There was a point to all of this?
"The little things, they always hang around. The little things, they try to break me down. The little things, they just won't go away. The little things, make me who I am today." - Good Charlotte
When people start at a new school, it’s common for them to imagine what their time at the school will be like. I’m guilty of doing the same thing. As someone who was homeschooled for most of their life, I had some unrealistic expectations of what public school would be. That’s not to say I didn’t enjoy my time –because we all have ups– but we also all have downs, and it’s important to acknowledge those as well.
Freshman year was difficult as expected. Going from homeschool to public school is like changing dimensions. My English class was the class with the most shenanigans. We read Greek Mythology that made no sense, Romeo and Juliet which is the craziest and most unnecessary love story and my teacher sat me behind the tallest student in class, in the last seat in the row. My neck pain will forever be inspired by you, teacher who shall not be named.
Sophomore year, I spent time at home trying to motivate myself through online lectures. This year was pivotal because it was when I developed health problems that changed the course of my high school experience. It’s tough having a condition that people don’t understand, and even tougher when they invalidate your experience because of it. Despite this, I never invalidated myself and made sure I took the time I needed to get things done and do them well.
In my junior year, I realized I had made a mistake. Everyone around me started taking AP classes in freshman year, I didn’t even know what an AP class was. People were getting tutors for the standardized tests, and I felt that I had to do the same to stand a chance in the college game. But I didn’t have the financial means for a tutor, so I resorted to using sketchy websites online to practice for these exams. While my scores weren’t extravagant, I scored above average so I thought I did pretty good.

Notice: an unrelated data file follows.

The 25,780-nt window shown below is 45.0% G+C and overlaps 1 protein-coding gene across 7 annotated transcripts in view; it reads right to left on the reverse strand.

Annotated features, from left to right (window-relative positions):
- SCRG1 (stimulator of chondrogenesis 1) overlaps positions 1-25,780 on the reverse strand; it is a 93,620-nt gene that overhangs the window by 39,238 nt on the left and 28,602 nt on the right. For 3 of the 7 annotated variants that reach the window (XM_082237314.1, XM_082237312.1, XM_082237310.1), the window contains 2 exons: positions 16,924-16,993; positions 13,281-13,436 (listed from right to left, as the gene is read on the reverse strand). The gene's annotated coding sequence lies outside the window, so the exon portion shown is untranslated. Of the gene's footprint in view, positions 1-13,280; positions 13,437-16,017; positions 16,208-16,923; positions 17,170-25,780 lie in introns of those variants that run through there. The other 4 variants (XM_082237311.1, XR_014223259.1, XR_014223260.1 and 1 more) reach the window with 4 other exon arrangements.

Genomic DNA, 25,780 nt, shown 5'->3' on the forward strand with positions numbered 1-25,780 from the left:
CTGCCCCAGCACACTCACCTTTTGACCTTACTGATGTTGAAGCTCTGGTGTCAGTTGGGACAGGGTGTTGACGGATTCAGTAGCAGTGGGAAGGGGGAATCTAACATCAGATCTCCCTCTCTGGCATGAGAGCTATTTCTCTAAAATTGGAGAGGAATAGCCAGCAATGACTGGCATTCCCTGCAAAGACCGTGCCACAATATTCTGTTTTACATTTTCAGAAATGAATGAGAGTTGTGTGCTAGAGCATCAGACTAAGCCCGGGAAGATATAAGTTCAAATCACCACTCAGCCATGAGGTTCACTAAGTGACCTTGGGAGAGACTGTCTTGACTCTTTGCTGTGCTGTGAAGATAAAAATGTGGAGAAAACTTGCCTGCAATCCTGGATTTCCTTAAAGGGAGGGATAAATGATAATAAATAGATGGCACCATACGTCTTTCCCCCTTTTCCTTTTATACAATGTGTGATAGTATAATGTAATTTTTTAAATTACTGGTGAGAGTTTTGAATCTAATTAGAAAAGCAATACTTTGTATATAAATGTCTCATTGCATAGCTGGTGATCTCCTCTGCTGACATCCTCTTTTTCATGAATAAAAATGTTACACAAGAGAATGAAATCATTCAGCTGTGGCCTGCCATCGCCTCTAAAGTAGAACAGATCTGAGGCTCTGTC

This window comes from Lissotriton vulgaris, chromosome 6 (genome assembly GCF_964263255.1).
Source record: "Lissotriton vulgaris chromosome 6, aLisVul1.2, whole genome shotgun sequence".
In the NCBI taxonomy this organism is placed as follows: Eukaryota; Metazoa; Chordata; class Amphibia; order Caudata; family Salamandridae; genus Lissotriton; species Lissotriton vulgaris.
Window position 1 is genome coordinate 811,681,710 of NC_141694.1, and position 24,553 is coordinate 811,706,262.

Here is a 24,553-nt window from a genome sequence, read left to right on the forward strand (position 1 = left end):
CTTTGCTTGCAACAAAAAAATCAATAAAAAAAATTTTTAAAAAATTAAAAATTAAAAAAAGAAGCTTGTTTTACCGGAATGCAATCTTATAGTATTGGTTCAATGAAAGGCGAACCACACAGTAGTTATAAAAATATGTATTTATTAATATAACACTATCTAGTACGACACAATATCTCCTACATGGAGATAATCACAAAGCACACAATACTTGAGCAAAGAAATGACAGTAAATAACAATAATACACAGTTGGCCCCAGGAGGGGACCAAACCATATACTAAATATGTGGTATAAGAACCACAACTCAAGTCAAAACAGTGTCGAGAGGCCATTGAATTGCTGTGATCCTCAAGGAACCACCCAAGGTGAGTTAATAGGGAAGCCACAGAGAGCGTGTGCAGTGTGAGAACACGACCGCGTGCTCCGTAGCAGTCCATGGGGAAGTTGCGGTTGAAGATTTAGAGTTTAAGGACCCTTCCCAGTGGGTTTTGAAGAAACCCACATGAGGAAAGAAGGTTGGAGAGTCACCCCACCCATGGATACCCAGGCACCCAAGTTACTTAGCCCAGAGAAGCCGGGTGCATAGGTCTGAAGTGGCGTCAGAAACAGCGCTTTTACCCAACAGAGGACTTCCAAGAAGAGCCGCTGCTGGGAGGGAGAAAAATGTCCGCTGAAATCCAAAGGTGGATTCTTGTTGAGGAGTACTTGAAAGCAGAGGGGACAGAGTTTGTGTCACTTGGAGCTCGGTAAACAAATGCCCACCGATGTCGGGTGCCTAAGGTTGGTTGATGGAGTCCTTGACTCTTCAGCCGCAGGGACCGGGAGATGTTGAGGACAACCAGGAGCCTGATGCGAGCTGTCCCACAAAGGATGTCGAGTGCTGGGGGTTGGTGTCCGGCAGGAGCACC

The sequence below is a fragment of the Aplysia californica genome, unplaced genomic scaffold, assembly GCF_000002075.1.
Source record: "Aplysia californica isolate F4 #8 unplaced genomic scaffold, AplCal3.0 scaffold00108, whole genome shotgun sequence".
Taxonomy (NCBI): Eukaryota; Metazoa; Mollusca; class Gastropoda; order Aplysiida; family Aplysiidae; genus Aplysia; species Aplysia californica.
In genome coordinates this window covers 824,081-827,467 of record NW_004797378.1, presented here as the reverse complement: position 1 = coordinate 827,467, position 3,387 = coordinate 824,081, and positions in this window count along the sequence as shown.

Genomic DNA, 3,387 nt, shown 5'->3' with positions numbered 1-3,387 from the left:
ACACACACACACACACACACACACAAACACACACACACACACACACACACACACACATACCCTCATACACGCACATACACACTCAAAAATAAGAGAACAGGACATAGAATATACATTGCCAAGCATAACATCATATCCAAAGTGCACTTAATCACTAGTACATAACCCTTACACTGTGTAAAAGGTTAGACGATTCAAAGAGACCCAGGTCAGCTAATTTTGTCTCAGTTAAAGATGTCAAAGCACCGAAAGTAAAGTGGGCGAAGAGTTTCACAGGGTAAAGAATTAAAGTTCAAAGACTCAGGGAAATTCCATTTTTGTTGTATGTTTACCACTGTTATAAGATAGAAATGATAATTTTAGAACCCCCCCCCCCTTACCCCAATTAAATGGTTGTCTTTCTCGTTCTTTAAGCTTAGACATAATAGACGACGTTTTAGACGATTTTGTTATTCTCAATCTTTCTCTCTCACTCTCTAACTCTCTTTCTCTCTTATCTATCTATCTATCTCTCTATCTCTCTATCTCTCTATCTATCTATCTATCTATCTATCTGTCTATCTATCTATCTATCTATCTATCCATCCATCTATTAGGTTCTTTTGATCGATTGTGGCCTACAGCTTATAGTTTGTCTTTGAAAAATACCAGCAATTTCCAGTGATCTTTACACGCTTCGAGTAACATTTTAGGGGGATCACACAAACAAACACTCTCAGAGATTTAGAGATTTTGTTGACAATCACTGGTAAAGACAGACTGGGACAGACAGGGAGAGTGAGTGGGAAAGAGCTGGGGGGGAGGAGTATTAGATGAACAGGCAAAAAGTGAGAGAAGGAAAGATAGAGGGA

My senior year was my greatest year of all, and not just because I was leaving to move on to greater things. I realized the only mistake I made in high school was trying to be like everyone else. I didn’t have to level out the playing field if I could make it work in my favor, and I did. No more AP classes, hello dual enrollment at Wake Tech Community College and automatic college credit. No more thinking my value lies in the rank of the university I attend; hello community college and no debt. No more thinking that I need to be a piece in the socio-economic puzzle, hello being the one lost or buried under the couch.
I am grateful to the friends I made; if we talked this year, I appreciate you. I am grateful for having the ability to pursue my musical hobby and involvement as a career; hopefully I will have a fulfilling life doing something I love. The next years of my life are a mystery, but a mystery I cannot wait to unfold.
While you’re going through it, it seems like there is no point to high school. Four years of learning about stuff that you’re never going to use again? Where’s the joy in that? The joy is the people you meet, the places you go, the things you see and you may learn one useful thing: you’ll learn about yourself, and who you’re meant to be.